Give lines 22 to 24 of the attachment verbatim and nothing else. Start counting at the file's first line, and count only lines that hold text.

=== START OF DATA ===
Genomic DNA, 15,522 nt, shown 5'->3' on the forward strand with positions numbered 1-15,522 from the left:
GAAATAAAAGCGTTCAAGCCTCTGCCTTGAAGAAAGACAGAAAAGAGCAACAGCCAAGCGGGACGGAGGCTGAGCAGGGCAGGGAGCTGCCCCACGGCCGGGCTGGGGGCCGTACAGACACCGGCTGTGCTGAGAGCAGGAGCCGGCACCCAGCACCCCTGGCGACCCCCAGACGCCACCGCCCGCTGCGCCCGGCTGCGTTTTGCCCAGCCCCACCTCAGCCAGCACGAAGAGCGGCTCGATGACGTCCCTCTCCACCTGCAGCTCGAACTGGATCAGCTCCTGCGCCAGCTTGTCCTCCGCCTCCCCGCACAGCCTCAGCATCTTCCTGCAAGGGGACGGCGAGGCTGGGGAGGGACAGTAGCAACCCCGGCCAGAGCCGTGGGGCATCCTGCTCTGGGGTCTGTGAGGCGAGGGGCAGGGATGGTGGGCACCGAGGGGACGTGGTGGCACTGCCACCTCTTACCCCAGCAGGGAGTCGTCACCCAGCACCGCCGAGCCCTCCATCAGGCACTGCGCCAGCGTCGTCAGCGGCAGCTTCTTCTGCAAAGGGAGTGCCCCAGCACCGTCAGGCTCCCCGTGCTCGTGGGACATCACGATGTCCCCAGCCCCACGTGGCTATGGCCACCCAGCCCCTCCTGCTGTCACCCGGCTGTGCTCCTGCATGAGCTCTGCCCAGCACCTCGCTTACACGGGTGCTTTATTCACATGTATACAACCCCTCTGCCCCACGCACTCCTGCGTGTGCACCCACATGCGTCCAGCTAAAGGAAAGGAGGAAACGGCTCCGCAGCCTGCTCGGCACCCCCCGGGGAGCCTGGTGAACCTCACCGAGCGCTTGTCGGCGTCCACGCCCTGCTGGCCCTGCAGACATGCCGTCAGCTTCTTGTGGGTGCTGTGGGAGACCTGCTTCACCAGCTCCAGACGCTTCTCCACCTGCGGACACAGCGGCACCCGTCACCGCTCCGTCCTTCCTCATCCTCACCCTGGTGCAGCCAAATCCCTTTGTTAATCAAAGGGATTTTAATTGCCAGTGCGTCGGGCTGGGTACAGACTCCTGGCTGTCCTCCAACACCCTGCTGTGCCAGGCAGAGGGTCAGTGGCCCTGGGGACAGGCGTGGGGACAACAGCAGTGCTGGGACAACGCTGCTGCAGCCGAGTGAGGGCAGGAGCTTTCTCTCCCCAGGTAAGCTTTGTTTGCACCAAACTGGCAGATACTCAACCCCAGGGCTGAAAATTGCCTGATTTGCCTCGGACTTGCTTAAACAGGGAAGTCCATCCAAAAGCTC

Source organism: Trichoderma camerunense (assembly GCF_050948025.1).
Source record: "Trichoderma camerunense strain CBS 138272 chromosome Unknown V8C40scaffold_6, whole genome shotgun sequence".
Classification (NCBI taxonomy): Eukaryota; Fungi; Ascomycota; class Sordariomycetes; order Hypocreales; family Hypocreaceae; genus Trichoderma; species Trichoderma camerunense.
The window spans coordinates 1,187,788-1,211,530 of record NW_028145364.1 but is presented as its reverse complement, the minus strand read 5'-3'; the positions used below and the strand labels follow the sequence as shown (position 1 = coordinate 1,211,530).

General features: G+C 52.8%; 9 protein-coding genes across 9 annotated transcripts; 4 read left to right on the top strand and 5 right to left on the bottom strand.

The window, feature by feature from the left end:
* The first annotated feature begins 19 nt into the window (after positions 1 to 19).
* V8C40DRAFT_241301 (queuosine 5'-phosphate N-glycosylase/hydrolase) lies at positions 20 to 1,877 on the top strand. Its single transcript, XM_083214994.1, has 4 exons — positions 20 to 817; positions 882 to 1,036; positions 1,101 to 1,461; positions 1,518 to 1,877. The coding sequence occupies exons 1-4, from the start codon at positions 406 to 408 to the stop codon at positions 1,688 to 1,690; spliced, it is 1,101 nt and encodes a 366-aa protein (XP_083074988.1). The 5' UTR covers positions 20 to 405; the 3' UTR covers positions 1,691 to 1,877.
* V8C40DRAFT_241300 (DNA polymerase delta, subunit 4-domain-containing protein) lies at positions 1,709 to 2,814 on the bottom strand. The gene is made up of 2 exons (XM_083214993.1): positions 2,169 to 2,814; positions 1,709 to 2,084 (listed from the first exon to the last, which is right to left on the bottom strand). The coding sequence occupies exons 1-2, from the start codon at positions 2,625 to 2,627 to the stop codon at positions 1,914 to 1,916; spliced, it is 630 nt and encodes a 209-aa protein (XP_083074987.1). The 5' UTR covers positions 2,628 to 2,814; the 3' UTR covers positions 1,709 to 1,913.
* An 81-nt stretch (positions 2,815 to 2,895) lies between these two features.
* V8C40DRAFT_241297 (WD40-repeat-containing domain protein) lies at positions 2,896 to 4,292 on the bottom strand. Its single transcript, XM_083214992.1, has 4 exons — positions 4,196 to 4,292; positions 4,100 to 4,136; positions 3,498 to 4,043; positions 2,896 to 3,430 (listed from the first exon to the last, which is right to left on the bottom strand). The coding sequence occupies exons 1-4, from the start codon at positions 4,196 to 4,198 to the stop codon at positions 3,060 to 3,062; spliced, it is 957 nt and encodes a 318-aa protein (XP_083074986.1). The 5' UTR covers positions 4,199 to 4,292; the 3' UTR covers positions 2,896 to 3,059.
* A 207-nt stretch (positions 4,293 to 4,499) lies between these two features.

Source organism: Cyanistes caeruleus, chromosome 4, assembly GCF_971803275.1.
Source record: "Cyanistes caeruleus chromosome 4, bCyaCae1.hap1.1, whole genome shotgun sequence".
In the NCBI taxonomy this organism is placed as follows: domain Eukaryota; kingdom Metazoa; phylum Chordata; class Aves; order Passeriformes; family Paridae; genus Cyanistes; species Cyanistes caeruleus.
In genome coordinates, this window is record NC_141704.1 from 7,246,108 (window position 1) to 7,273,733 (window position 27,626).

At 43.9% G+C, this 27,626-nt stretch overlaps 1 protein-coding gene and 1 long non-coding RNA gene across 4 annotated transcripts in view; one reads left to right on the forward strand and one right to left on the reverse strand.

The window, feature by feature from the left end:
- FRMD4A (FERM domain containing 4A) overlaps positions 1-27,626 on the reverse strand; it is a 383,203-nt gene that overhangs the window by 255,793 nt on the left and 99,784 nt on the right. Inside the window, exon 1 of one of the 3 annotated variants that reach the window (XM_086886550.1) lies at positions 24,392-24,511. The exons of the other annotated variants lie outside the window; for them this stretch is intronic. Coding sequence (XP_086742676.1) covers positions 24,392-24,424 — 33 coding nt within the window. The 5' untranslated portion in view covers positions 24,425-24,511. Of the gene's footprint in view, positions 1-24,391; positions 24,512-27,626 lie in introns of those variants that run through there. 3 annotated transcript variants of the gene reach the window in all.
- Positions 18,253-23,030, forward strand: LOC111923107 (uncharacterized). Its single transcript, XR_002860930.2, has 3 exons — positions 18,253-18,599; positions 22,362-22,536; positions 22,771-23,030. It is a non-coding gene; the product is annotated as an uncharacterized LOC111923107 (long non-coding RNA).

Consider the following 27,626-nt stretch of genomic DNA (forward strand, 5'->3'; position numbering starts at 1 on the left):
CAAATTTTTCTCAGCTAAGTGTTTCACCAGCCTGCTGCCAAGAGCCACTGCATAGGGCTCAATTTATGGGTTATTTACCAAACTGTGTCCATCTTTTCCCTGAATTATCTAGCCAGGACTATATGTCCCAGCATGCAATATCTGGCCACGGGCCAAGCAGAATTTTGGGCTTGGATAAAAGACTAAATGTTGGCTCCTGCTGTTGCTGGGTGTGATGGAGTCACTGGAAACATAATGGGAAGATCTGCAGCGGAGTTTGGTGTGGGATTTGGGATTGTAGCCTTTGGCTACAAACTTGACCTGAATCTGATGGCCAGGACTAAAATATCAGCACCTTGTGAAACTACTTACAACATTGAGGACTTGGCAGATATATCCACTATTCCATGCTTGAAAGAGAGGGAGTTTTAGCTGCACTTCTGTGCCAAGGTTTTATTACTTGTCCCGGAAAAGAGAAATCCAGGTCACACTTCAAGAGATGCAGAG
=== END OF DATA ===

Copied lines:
- Positions 18,253-23,030, forward strand: LOC111923107 (uncharacterized). Its single transcript, XR_002860930.2, has 3 exons — positions 18,253-18,599; positions 22,362-22,536; positions 22,771-23,030. It is a non-coding gene; the product is annotated as an uncharacterized LOC111923107 (long non-coding RNA).

Consider the following 27,626-nt stretch of genomic DNA (forward strand, 5'->3'; position numbering starts at 1 on the left):
CAAATTTTTCTCAGCTAAGTGTTTCACCAGCCTGCTGCCAAGAGCCACTGCATAGGGCTCAATTTATGGGTTATTTACCAAACTGTGTCCATCTTTTCCCTGAATTATCTAGCCAGGACTATATGTCCCAGCATGCAATATCTGGCCACGGGCCAAGCAGAATTTTGGGCTTGGATAAAAGACTAAATGTTGGCTCCTGCTGTTGCTGGGTGTGATGGAGTCACTGGAAACATAATGGGAAGATCTGCAGCGGAGTTTGGTGTGGGATTTGGGATTGTAGCCTTTGGCTACAAACTTGACCTGAATCTGATGGCCAGGACTAAAATATCAGCACCTTGTGAAACTACTTACAACATTGAGGACTTGGCAGATATATCCACTATTCCATGCTTGAAAGAGAGGGAGTTTTAGCTGCACTTCTGTGCCAAGGTTTTATTACTTGTCCCGGAAAAGAGAAATCCAGGTCACACTTCAAGAGATGCAGAG